The Federal Trade Commission (FTC) mandates that auto dealers include a window sticker as a “disclaimer” and provides details about prior owners, warranty conditions, and other things. These stickers are intended to advise you of any potential concerns with the vehicle and any warranty benefits for which you might be eligible. Therefore, any fraud involving these stickers should be blatant, and it may be illegal.
The seller might be trying to conceal something if a car doesn’t have this sticker. Whenever possible, ensure you can see this information and any links or QR codes that can direct you to online resources like the NHTSA and others. These will inform you if a car is a lemon or has other significant design flaws.
Avoid purchasing “as-is” vehicles.
You may have noticed that certain vehicles are advertised as being offered “as-is.” In other words, the seller waives their responsibility for the vehicle’s condition. Please avoid using this phrase whenever you see it since it is a warning sign that there might be a severe problem they don’t want you to know about that might turn the car into a lemon.
When you purchase a vehicle that is being sold “as-is,” you assume all responsibility for it, including the cost of repairing any problems that may exist at the time of purchase. Typically, a seller will only include this requirement in a listing for a car if they don’t want to reveal a known problem with it. Therefore, it is nearly always wise to steer clear of autos with this designation.
Additional Automobile Purchasing Advice
Using common sense when shopping for a car will help you avoid buying a lemon, and using other advice can help you get the best value and the perfect automobile.
Look up the service schedule for the vehicle:
It’s essential to consider the actual cost of ownership when purchasing a car, which includes the expense of maintaining the automobile properly and the cost of routine maintenance and problems you might encounter. Prior knowledge of an automobile’s maintenance plan can help you avoid potential problems and give you a more accurate idea of how much a car will cost.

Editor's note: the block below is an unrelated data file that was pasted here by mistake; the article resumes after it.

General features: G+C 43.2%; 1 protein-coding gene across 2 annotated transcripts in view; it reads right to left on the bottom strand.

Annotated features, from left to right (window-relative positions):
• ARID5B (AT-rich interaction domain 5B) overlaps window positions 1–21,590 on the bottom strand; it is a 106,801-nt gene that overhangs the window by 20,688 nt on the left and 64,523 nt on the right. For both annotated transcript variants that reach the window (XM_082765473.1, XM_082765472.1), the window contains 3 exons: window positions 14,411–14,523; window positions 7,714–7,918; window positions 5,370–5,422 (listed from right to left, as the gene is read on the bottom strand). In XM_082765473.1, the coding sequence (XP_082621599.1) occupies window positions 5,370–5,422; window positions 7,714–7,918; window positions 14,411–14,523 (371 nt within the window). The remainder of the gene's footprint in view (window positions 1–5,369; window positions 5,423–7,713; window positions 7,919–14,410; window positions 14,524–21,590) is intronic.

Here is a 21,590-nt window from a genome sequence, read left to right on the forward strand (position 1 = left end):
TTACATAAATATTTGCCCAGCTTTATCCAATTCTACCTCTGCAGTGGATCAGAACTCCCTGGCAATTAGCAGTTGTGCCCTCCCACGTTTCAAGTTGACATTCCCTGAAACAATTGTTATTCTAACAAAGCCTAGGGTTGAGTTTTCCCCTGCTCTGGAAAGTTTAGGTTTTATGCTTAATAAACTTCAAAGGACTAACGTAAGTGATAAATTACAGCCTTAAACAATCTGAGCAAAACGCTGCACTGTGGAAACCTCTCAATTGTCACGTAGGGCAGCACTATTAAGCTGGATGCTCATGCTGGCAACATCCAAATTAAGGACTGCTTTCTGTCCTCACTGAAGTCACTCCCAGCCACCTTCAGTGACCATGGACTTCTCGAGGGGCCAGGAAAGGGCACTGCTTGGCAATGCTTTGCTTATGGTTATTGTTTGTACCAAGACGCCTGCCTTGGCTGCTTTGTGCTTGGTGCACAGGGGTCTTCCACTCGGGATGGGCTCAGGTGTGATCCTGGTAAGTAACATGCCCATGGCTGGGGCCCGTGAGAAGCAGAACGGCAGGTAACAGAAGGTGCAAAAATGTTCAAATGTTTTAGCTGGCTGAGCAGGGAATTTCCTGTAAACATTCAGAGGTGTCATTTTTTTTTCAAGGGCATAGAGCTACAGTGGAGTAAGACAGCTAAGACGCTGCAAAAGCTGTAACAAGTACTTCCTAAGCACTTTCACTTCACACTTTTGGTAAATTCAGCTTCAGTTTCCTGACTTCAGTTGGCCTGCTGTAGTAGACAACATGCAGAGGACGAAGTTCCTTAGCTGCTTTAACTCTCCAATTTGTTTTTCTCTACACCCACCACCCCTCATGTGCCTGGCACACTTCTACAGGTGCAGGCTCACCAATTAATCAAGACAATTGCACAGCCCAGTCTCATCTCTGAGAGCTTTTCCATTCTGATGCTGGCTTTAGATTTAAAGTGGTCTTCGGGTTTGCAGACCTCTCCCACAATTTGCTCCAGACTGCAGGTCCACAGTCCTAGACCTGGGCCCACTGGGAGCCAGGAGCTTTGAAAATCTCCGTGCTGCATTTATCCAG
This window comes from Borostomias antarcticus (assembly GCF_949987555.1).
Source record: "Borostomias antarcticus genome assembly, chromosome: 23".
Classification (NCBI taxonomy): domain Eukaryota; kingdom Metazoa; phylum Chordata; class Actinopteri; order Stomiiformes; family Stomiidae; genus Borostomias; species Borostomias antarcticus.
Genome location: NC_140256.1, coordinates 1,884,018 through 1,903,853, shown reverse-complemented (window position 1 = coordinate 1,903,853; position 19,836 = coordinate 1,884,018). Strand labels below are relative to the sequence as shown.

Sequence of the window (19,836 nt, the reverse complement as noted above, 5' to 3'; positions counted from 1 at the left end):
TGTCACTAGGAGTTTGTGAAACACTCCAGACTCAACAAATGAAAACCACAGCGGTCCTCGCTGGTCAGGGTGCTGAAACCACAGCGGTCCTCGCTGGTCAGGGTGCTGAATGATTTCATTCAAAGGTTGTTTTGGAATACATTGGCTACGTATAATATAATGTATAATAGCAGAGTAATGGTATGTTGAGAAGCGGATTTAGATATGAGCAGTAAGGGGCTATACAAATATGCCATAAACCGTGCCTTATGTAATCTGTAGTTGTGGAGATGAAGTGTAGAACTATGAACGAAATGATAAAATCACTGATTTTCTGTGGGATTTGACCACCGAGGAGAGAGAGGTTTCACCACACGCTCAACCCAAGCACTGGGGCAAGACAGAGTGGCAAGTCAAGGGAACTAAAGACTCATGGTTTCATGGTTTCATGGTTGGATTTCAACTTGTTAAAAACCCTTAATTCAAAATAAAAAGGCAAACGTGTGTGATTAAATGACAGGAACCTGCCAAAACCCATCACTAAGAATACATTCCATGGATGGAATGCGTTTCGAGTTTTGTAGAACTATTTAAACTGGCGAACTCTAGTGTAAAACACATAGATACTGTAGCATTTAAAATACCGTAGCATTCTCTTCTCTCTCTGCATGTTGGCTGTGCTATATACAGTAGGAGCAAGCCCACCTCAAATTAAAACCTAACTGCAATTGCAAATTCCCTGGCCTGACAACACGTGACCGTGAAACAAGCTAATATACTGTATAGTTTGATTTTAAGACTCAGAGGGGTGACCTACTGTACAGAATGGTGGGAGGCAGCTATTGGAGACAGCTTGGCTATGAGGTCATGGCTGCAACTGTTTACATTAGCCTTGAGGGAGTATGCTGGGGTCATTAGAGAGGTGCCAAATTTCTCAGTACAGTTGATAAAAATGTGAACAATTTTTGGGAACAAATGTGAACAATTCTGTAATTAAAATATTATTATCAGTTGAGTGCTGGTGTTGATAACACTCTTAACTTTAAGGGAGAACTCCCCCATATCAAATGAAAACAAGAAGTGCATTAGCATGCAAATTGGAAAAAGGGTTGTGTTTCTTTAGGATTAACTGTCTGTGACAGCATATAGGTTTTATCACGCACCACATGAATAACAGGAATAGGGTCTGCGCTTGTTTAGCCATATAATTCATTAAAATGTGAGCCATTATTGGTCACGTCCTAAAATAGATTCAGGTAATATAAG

Drive an extended test drive:
You should always take any vehicle you consider buying for a test drive. Even better, a lengthier test drive increases the likelihood that you will notice any performance, comfort, or safety issues. To get a sense of how it operates, see if you can take the car with you for the night and drive it as much as possible.
Any skilled salesperson will attempt to persuade you to add as many extras to the vehicle as possible, but this does not obligate you. The majority of these add-ons are superfluous; if you change your mind later, you can get them for considerably less money from a third party.
Buy when prices are lowest:
The best seasons of the year to purchase new and secondhand cars are similar to those for purchasing any other good or service, including food. Due to dealerships’ efforts to create room for the upcoming models and the abundance of Black Friday and other holiday specials, the end of the year is typically a good time to make a purchase.
Purchase a comprehensive extended vehicle warranty: A vehicle service contract, commonly referred to as an extended warranty, is a fantastic way to preserve a used car after the manufacturer’s guarantee has expired.
Acura ILX FAQs
What is the Acura ILX’s dependability?
With a reliability rating of 4.5 out of 5, the Acura ILX is ranked second among 17 small luxury automobiles. However, it offers excellent ownership costs with an average annual repair cost of $435.
How dependable is the 2013 Acura ILX?
Is the 2013 Acura ILX Reliable? J.D. Power has awarded the ILX an excellent reliability rating of 5 out of 5. Even in its class, the ILX’s reliability rating is exceptional. Luxury small cars typically have more excellent reliability ratings than other vehicles.
How long is the Acura ILX’s lifespan?
Acura is renowned throughout the world for building incredibly dependable automobiles. With the proper care, the base engine and the more powerful 2.4 engine may easily approach 300,000 miles. In addition, drivers may anticipate many years of trouble-free ownership from the ILX thanks to the sedan’s outstanding reliability rating.
Is TLX or ILX superior?
The car that best suits your current lifestyle is ultimately the most excellent. The 2022 Acura ILX might be for you if you prefer a compact sedan with small-car mobility and more incredible mpg. The 2022 Acura TLX is a terrific option if you want a roomier interior, more power, and a ton of standard extras.
What caused Acura to stop making the ILX?
The ILX and NSX will be phased out after the 2023 model year, according to Acura. Instead, it was decided to concentrate on recent and forthcoming models. While the ILX was released in 2013, the NSX has been in production since 2016.